The first Jews settled in the village of Bystrzyca in the last decades of the 19th century; their main occupation was agriculture. In 1919 23 Jewish families resided in Bystrzyca. In 1921, the area was annexed to Poland.
With the beginning of World War II, in September 1939 Bystrzyca and the vicinity were occupied by the Red Army and its became part of the Belorussian SSR. On June 24, 194, the village was occupied by the Wehrmacht. The German occupiers issued a number of anti-Jewish decrees and orders: Jews were prohibited from leaving the village and from using the sidewalks; they were required to wear a yellow patch. Jewish property, first and foremost all Jewish agricultural lands, was seized by the Nazis. A ghetto was established. The forced labor that was introduced for Jews, included agricultural work: the Jews had to work on plots of land that had previously belonged to them. Groups of able-bodied Jews were sent to labor camps in Belorussia and Lithuania in 1941-1942.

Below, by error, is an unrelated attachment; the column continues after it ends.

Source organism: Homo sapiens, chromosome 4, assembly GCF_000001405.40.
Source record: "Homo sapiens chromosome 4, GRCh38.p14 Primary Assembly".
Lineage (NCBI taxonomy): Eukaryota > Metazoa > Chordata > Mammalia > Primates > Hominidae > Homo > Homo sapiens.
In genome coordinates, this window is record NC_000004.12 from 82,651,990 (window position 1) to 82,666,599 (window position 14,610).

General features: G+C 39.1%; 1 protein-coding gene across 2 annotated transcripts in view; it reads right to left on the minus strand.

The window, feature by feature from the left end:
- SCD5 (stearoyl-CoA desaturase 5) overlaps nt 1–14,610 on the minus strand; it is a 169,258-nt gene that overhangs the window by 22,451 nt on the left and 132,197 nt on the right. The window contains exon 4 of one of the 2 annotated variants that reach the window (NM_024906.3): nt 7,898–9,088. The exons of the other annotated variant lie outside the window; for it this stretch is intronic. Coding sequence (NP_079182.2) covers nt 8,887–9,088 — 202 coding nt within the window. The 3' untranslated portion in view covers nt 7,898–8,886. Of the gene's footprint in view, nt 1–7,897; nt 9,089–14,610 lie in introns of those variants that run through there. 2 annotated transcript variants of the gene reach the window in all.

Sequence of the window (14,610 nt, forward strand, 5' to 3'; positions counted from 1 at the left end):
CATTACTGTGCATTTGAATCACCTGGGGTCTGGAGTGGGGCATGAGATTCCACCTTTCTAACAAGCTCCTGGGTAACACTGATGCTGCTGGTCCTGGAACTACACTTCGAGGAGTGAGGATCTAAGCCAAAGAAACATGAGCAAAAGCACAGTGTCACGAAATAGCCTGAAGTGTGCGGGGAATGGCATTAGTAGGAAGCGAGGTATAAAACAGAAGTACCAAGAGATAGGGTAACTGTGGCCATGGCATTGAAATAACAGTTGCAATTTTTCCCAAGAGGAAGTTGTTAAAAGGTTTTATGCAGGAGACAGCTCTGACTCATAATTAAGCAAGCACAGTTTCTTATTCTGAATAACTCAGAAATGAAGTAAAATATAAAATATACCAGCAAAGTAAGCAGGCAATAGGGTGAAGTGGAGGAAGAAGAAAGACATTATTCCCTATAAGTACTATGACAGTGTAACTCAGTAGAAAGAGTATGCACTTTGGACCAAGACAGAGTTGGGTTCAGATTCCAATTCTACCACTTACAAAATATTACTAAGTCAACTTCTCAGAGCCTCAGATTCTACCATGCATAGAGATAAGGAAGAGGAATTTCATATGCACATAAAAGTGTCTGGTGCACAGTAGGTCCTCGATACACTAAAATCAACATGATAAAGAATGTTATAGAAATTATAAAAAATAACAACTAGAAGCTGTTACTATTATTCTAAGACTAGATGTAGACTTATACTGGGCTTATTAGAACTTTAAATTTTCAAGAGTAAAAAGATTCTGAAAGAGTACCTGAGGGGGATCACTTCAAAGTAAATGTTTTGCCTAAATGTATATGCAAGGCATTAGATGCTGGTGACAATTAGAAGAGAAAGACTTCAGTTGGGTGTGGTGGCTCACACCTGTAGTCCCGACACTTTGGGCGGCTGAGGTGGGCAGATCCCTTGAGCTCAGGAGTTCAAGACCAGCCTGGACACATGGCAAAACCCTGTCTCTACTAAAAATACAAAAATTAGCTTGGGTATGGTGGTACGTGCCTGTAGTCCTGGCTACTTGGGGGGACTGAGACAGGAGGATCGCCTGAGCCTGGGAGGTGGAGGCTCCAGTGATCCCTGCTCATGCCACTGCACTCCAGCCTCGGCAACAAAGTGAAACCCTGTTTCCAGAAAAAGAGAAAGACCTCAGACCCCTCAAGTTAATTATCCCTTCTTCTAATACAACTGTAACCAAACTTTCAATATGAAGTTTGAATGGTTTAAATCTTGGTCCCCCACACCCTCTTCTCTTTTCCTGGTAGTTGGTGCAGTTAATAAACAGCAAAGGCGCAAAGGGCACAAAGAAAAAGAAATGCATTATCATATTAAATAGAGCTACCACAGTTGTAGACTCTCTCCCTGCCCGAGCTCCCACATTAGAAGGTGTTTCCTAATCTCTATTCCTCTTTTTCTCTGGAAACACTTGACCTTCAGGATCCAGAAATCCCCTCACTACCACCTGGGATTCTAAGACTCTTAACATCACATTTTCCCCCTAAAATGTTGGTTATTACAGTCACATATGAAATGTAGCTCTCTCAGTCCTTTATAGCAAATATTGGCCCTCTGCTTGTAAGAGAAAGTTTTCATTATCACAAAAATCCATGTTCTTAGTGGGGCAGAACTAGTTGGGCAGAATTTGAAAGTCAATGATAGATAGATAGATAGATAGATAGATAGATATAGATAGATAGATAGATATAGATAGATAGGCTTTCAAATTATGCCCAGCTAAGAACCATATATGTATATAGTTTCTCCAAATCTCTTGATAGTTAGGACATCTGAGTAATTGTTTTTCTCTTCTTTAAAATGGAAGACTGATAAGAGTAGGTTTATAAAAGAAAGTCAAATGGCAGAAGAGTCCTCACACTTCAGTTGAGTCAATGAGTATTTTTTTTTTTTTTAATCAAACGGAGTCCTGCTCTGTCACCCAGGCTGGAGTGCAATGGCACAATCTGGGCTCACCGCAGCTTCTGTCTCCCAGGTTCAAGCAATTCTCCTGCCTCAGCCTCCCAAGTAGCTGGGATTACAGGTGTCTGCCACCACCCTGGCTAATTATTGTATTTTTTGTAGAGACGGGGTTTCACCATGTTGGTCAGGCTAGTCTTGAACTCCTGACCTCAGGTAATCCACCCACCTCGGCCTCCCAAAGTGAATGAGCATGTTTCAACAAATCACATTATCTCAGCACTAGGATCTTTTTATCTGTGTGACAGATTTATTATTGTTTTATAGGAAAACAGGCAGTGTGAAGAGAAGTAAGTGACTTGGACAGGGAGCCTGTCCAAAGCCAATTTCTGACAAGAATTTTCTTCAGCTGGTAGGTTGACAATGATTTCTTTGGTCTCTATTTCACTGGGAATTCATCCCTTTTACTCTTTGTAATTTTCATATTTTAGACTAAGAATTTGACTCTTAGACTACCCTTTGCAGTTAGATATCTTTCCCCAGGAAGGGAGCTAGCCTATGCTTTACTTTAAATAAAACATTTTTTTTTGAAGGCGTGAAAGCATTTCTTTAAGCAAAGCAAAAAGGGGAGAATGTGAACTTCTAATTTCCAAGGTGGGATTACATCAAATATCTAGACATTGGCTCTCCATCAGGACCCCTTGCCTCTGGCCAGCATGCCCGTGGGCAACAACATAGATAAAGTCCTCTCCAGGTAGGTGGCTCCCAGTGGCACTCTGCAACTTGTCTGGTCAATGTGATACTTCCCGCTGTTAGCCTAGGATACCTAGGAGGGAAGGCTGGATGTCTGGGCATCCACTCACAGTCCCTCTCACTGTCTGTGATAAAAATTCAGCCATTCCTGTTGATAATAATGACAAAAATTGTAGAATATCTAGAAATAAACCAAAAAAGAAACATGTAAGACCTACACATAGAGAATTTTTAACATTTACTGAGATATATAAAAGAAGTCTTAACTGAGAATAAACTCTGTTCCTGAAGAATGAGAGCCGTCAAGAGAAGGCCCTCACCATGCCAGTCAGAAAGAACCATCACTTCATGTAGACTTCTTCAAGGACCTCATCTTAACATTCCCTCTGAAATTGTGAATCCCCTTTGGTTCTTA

In 1941 (the exact date is uncertain), about 100 people were shot by the Germans at the sand quarry 200 meters east of the village, near the bank of the Viliia River. It is unclear whether all the victims were Jewish, but at least 21 names of Jewish victims of this murder have been ascertained.
According to the census conducted by the Germans in May 1942, there were 194 Jews in the Bystrzyca ghetto at this time. On October 24, 1942 the Germans liquidated the ghetto of Bystrzyca, shooting 143 inmates. Some sources report that the last murder of Bystrzyca Jews took place in 1942, while others cite 1944, some months before the liberation of the village. The latter is unlikely.
On July 6, 1944 Bystrzyca was liberated by the Red Army.